FOR THE FIRST TIME in Haiti's history, an elected president has handed his authority over to another. There is satisfaction that the U.S. peaceful invasion to restore legitimacy in the troubled state has so far succeeded.
And yet, President Rene Garcia Preval is not assured of making it. The people who elected him really wanted his predecessor, Jean-Bertrand Aristide, to stay on. Though a military coup cheated Mr. Aristide of three years of his presidency, the U.S. insisted that he step down as the constitutional timetable decreed.
The new police, trained by an international force of professionals, are not yet credibly superior to the armed-thug tradition. A longer lasting international police presence would make sense. Some bullies of the Duvalier and military eras remain armed, in particular the FRAPH militia which the U.S. occupation force insufficiently disarmed when the chance existed.
Mr. Aristide himself is a problem. He remains in Haiti, defrocked from the priesthood and newly married, his popularity undiminished, looming larger than the successor he supported. Were a rift to develop between Mr. Preval and Mr. Aristide, the strength of democratic authority in Haiti would be sorely tested.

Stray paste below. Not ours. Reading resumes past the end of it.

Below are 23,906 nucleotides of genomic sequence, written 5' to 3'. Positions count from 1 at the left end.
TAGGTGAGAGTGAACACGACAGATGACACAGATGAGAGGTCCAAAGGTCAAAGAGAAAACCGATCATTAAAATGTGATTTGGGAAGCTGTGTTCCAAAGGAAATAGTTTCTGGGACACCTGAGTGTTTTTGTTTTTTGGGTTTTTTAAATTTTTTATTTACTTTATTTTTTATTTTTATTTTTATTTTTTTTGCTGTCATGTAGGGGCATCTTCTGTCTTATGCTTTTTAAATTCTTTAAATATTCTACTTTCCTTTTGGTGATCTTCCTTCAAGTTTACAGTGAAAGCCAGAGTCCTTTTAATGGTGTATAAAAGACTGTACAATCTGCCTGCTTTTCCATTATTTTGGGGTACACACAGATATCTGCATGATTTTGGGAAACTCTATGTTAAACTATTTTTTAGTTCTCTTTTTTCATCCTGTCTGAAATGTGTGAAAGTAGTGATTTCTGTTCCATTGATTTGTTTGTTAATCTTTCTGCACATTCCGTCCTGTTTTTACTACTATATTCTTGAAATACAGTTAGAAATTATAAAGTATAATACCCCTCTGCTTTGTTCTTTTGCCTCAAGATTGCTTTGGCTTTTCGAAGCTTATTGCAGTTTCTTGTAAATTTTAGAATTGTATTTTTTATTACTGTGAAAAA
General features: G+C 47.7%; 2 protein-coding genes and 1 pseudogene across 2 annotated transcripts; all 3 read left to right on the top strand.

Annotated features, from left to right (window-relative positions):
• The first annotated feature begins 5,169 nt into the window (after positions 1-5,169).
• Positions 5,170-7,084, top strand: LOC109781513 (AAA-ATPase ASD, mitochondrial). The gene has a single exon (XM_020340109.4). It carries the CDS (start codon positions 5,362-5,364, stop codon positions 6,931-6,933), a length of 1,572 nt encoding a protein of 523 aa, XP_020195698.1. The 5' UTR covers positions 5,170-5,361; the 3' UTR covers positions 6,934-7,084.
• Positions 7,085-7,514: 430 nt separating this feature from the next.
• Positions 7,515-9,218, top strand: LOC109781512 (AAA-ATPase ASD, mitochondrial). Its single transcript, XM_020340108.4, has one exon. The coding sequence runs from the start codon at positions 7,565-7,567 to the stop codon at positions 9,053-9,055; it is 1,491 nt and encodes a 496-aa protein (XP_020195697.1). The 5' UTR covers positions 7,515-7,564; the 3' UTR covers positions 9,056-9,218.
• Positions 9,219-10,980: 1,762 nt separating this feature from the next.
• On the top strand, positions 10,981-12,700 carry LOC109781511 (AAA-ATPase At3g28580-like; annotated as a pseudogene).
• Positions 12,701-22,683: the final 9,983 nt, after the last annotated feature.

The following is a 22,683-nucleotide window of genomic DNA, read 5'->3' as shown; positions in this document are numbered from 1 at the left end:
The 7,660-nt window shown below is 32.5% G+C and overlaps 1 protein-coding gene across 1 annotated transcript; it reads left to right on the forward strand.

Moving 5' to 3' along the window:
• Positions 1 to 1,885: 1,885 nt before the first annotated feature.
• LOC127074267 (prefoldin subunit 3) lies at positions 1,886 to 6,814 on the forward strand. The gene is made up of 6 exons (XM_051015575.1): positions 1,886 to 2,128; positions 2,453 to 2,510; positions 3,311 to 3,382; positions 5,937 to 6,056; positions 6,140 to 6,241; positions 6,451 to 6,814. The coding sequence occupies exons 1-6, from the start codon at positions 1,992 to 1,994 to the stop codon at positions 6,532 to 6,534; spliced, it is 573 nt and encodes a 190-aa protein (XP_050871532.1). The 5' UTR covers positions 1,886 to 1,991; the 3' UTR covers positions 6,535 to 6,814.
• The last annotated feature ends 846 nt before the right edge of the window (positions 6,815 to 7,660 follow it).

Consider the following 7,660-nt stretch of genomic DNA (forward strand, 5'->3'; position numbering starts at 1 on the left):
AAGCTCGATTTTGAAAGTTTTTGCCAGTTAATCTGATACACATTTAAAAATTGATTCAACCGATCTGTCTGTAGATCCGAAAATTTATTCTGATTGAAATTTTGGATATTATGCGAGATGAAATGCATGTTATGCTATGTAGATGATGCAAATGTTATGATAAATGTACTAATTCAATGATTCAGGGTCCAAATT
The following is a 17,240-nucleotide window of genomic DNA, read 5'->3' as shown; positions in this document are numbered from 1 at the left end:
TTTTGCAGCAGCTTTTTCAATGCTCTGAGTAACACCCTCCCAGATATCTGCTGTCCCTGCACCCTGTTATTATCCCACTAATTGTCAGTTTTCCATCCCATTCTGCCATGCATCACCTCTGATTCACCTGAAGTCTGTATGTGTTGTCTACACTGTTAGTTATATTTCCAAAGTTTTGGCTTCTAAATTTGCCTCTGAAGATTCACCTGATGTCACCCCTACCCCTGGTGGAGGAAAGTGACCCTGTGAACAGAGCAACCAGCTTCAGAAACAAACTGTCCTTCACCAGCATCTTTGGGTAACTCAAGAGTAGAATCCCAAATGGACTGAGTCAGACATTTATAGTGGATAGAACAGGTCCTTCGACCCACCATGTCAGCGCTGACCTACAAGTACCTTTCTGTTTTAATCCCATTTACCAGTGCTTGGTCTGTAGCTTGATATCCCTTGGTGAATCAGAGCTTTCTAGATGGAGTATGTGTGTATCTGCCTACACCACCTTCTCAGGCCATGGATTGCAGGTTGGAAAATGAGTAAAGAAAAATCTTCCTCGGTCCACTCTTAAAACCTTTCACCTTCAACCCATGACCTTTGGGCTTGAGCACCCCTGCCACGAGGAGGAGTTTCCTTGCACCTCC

Mr. Aristide is too young, vigorous and intent on running for the presidency again in five years to be content as elder statesman. In their previous relationship, Mr. Preval was Mr. Aristide's subordinate and they both must accept the reversal of roles.
The U.S. sent a relatively low-level delegation headed by U.N. Ambassador Madeleine K. Albright to witness the inauguration. It was recognition of how easily things could yet go wrong. President Aristide's last act was to recognize Cuba. However annoying that is to Washington, the two are near neighbors and will always have practical problems to discuss, not least the periodic flights of their two peoples by leaky boat.
The Preval presidency is a welcome development that many Haitians never expected to see. May it prosper and last the constitutionally allotted five years.